There are no built-in operators. These are all just message sends:

Sending / to a number will invoke a factory method to create an instance of Fraction Number subclass: #Fraction instanceVariableNames: 'numerator denominator' classVariableNames: '' package: 'Kernel-Numbers' .

As in other OO languages, = tests object equality while == tests for identity. (If a class does not implement a method for =, then by default they are the same.)

You can evaluate a block by sending it a value message.

Object creation is a message send

You can send the message new to create a new instance of a class.

Many classes have constructors that take arguments to initialize instances.

Changes to the system are message sends

You create a class by sending a message to its superclass.

To create a method, you send a message to the class.

You can also ask Smalltalk to remove a class from the system.

You can change (almost) anything!

Smalltalk is designed so that you can change anything in the system. The consequence is that you are also allowed to shoot yourself in the foot.

Luckily Smalltalk prevents you from removing the class Object, but you can still shoot yourself in the foot in many other ways!

Three kinds of messages

There are three kinds of messages you can send to a Smalltalk object, each taking a different number of arguments.

The receiver is the object to which the message is sent. The sender is the method sending the message (if the code is in a method somewhere). The selector is the name of the message (without the arguments).

Unary messages have no argument. 5 factorial is a unary message with selector #factorial sent to the receiver 5. Float pi is a unary message #pi sent to the class Float. You can also send unary messages to classes, as they are objects too.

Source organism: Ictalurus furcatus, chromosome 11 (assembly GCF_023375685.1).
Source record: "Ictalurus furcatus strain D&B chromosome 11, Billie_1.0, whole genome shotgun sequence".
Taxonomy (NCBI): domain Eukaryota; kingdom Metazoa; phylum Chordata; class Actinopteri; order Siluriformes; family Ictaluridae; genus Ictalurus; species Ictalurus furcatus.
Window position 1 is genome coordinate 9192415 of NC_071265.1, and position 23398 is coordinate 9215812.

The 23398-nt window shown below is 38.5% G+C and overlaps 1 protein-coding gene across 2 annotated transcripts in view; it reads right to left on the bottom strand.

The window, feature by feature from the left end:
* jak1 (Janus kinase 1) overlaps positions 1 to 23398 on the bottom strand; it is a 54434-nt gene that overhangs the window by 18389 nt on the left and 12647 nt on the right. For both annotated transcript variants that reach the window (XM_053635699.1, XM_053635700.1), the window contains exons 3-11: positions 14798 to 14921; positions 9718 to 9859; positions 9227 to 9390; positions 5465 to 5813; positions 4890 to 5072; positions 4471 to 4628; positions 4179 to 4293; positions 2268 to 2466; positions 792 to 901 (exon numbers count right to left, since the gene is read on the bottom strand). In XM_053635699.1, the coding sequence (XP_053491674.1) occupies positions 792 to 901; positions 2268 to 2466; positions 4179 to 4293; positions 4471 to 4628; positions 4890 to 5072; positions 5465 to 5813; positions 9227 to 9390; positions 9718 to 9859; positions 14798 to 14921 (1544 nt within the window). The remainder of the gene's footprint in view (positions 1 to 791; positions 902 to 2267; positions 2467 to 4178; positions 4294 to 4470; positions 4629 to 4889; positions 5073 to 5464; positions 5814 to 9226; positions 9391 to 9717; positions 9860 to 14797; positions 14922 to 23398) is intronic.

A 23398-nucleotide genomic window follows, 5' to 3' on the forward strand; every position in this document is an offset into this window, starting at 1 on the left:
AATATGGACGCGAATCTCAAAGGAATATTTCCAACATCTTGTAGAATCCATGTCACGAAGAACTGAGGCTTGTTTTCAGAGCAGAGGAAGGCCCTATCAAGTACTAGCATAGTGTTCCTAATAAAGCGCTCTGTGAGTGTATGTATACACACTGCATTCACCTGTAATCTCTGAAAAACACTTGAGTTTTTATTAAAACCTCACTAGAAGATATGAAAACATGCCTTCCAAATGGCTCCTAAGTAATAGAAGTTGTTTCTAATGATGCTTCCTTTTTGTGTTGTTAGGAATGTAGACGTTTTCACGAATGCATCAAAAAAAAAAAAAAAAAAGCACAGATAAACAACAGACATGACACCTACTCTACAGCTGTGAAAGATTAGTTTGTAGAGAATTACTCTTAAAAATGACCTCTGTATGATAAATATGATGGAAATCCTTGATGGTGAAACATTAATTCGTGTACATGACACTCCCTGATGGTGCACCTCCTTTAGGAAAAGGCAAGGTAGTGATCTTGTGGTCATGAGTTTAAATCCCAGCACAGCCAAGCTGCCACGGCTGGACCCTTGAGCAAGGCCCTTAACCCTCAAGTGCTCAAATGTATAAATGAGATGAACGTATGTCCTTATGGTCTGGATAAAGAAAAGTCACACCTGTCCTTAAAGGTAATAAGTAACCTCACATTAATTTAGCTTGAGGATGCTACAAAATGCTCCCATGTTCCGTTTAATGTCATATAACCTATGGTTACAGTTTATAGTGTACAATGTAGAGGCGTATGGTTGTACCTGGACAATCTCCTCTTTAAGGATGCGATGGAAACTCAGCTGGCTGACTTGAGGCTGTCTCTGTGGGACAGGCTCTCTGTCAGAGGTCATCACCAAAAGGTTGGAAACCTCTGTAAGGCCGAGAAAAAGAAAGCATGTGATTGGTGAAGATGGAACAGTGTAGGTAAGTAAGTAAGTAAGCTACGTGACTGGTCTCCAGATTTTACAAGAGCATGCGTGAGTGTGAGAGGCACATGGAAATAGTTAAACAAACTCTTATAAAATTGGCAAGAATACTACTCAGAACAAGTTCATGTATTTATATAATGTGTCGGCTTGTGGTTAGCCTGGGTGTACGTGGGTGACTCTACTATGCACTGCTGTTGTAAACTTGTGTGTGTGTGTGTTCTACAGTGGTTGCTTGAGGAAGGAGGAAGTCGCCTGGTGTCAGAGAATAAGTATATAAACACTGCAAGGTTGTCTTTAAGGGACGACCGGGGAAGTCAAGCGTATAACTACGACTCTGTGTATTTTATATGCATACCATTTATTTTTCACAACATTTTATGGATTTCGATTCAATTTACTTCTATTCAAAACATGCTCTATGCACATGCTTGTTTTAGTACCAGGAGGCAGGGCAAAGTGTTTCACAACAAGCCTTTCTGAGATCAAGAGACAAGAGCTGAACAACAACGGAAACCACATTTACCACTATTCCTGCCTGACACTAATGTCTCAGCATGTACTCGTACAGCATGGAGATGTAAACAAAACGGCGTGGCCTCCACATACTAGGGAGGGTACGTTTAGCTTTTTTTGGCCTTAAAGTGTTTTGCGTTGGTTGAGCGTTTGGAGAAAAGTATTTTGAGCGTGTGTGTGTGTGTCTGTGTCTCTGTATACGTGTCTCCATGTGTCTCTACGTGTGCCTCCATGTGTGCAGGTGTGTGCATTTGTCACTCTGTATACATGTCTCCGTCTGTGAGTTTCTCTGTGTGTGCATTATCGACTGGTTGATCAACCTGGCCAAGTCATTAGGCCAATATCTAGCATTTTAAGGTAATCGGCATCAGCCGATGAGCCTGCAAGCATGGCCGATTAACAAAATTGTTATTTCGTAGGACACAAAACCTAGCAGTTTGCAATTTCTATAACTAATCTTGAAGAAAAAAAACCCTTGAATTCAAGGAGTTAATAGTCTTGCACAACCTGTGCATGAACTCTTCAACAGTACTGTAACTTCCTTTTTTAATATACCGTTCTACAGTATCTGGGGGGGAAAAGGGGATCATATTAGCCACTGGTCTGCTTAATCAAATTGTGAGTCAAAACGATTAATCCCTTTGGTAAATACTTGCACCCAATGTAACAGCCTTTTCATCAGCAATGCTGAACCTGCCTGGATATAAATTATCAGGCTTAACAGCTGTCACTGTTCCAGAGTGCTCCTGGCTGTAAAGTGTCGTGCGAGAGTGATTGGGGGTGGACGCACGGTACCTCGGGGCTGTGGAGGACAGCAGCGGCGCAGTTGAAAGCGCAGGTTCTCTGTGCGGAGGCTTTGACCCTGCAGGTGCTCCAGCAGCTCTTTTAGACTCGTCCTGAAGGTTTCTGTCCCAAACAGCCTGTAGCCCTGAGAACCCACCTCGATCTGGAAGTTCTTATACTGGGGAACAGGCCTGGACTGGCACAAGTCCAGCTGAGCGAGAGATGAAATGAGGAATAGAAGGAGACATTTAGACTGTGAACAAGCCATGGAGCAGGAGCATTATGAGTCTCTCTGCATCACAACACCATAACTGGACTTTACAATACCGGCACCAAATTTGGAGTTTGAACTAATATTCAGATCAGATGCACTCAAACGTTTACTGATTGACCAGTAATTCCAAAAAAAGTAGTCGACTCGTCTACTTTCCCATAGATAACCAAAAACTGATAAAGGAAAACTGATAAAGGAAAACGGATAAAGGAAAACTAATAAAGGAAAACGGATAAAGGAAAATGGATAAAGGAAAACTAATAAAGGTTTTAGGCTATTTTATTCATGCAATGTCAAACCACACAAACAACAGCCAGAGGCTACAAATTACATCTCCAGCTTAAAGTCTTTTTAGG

Binary messages are made up of operator symbols like + - * / > < = and others. They take exactly one argument. 3 + 4 is the message #+ send to the receiver 3 with argument 4.

Keyword messages take one or more arguments. Each argument is preceded by a keyword, which ends with a colon (:). Here the receiver is 3, the message is raisedTo: 10 modulo: 5, and the selector is #raisedTo:modulo: The Ludo game also accepts various keyword messages.


In expressions that mix different kinds of message sends, first unary, then binary, and finally keyword messages are evaluated. Otherwise evaluation is strictly from left to right.

The left-to-right rule applies also to binary messages, so 1+2*3 is 9 and not 7. In practice this is rarely an issue. Just use parentheses to get the order you want.

Syntax — Numbers

Smalltalk has a tiny syntax, but there are some interesting differences with other languages.

In addition to the usual integer and floating point numbers, there are also radix numbers, for example this is a binary representation: 2r101010

And this is hex: 16r2A

Syntax — Strings and Symbols

Printable characters start with a $. Strings use single quotes .

NB: Double quotes enclose comments, not strings. A comment is not an object, but you can ask a class for its comment and get a string back ...